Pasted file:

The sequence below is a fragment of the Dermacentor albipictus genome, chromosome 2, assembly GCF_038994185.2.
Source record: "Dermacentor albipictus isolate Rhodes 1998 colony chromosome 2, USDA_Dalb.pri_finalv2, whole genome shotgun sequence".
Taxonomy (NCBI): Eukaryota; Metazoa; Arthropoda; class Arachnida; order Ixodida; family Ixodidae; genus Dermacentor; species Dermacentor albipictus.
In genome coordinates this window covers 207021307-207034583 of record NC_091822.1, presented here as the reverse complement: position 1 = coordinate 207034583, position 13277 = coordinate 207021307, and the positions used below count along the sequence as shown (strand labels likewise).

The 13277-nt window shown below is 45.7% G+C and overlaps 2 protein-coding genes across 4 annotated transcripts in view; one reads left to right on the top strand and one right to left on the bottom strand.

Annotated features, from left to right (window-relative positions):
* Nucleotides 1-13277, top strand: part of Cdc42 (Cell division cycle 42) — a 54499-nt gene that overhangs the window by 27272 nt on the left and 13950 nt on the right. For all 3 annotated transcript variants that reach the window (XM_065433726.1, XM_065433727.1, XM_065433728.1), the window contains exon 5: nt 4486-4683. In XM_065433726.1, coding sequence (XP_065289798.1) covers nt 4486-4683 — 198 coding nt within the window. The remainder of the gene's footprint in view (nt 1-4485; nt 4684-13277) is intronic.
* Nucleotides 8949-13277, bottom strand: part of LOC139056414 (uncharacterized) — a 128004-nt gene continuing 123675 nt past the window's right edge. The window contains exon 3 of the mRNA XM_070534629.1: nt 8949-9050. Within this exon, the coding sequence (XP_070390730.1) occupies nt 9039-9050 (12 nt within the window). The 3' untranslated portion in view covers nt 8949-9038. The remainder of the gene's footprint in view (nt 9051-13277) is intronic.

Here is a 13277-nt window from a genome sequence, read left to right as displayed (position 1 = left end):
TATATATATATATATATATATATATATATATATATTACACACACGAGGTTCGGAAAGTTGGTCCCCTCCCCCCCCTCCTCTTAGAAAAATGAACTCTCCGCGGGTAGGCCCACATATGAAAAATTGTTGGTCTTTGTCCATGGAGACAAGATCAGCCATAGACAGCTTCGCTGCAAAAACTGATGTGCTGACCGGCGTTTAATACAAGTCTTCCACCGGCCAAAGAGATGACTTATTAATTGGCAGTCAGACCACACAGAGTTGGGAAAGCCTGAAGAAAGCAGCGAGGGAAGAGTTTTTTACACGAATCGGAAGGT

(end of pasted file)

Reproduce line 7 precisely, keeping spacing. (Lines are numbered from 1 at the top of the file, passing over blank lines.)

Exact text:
* Nucleotides 1-13277, top strand: part of Cdc42 (Cell division cycle 42) — a 54499-nt gene that overhangs the window by 27272 nt on the left and 13950 nt on the right. For all 3 annotated transcript variants that reach the window (XM_065433726.1, XM_065433727.1, XM_065433728.1), the window contains exon 5: nt 4486-4683. In XM_065433726.1, coding sequence (XP_065289798.1) covers nt 4486-4683 — 198 coding nt within the window. The remainder of the gene's footprint in view (nt 1-4485; nt 4684-13277) is intronic.